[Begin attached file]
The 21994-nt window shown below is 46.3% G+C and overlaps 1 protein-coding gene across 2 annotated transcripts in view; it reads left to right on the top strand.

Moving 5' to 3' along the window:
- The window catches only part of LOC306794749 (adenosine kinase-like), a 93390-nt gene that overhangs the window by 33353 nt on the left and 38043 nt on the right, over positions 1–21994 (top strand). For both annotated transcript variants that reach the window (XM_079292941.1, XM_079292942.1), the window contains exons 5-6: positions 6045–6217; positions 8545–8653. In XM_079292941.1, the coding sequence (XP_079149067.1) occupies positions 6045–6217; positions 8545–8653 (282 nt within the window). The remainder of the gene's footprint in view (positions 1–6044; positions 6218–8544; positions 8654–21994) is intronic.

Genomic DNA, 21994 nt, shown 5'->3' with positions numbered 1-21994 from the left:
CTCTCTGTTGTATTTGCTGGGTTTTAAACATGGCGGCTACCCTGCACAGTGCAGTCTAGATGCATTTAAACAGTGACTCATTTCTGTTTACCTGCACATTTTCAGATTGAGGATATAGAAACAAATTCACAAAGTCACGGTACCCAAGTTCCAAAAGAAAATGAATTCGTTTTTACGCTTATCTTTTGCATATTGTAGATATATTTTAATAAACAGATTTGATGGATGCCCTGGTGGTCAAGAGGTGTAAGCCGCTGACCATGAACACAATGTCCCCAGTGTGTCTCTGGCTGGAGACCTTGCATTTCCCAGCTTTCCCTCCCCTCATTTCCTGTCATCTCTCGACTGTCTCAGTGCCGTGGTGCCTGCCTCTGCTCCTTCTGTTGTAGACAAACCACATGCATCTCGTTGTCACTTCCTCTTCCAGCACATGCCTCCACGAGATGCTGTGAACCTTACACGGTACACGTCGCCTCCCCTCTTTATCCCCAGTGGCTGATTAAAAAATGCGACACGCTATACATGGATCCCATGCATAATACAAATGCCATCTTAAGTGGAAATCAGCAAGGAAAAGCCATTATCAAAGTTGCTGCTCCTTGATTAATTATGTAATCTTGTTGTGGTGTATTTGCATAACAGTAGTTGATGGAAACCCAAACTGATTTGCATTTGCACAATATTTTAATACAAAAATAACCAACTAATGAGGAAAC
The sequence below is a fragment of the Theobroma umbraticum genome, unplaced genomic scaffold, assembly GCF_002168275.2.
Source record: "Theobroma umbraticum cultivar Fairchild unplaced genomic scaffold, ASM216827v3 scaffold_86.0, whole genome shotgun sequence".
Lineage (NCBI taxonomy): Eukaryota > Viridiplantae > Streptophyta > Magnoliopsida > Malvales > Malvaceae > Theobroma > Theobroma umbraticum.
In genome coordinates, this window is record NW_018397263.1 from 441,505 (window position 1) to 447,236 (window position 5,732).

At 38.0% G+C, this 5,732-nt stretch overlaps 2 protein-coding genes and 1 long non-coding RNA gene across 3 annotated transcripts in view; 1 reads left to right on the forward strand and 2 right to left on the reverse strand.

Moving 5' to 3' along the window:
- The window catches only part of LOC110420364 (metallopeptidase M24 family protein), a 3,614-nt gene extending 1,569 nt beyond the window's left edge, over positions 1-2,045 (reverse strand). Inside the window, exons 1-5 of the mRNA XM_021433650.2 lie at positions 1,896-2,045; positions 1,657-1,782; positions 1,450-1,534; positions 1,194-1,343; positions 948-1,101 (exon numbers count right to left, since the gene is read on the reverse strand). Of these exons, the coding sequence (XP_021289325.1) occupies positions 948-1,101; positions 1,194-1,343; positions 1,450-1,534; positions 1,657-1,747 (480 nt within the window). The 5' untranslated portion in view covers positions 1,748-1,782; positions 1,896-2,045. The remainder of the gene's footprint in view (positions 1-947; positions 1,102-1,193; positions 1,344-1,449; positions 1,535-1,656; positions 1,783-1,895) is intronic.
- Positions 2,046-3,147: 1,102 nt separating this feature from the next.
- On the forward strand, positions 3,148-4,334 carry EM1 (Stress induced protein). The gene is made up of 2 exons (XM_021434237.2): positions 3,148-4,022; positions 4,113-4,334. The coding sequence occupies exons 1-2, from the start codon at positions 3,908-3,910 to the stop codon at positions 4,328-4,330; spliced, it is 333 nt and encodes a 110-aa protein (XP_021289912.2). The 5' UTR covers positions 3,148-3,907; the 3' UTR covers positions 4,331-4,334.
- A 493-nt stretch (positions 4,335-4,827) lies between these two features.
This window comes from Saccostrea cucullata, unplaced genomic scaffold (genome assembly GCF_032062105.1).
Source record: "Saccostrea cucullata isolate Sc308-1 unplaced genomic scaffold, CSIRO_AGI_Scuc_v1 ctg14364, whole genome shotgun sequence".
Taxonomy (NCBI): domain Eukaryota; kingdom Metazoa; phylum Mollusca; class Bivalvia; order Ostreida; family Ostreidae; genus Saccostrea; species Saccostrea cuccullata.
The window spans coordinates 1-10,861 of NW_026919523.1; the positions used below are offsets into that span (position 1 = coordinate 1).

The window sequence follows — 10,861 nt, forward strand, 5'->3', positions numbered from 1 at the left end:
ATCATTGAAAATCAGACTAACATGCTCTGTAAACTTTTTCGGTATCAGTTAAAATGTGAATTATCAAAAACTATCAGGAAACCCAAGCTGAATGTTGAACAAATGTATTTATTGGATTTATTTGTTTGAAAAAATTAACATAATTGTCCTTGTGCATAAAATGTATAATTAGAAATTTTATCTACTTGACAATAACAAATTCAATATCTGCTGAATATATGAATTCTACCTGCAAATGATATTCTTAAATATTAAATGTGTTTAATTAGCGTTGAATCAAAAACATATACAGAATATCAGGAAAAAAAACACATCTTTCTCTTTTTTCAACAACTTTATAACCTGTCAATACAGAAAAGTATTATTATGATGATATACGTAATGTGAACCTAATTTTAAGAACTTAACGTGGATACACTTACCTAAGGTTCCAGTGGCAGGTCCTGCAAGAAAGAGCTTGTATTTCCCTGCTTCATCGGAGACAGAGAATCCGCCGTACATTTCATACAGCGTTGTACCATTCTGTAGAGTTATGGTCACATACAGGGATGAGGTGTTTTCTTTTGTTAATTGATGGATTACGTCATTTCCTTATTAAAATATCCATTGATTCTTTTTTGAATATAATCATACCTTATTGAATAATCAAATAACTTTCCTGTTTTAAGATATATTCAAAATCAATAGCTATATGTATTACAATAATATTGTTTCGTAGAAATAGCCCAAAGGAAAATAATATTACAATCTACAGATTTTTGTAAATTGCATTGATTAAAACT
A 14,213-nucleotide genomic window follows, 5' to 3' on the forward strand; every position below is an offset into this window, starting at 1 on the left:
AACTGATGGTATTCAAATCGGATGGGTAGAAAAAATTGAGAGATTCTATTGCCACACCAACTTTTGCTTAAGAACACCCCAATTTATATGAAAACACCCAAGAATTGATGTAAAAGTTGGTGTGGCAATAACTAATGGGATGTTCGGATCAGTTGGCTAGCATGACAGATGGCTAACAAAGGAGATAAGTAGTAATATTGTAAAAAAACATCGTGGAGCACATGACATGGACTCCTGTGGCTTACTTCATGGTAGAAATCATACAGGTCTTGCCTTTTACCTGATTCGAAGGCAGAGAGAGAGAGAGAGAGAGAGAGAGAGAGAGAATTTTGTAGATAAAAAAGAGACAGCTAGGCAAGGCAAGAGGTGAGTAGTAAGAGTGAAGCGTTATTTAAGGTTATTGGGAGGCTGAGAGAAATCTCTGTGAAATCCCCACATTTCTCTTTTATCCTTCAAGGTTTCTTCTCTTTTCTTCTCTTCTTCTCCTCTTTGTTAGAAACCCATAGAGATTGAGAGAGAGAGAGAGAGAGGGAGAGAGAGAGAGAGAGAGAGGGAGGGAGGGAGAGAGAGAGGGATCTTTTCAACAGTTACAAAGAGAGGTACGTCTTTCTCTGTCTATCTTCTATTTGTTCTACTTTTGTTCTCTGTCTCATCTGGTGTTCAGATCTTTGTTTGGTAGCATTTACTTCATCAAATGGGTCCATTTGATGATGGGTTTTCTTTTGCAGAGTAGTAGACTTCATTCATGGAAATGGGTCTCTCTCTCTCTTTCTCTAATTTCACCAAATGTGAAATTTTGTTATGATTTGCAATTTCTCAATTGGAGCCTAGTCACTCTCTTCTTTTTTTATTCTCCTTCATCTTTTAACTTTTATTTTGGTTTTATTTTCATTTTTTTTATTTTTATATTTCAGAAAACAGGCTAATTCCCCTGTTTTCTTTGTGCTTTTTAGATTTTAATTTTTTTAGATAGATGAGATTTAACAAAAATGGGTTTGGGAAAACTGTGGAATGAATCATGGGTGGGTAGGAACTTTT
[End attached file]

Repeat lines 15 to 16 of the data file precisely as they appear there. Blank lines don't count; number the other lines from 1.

- A 493-nt stretch (positions 4,335-4,827) lies between these two features.
This window comes from Saccostrea cucullata, unplaced genomic scaffold (genome assembly GCF_032062105.1).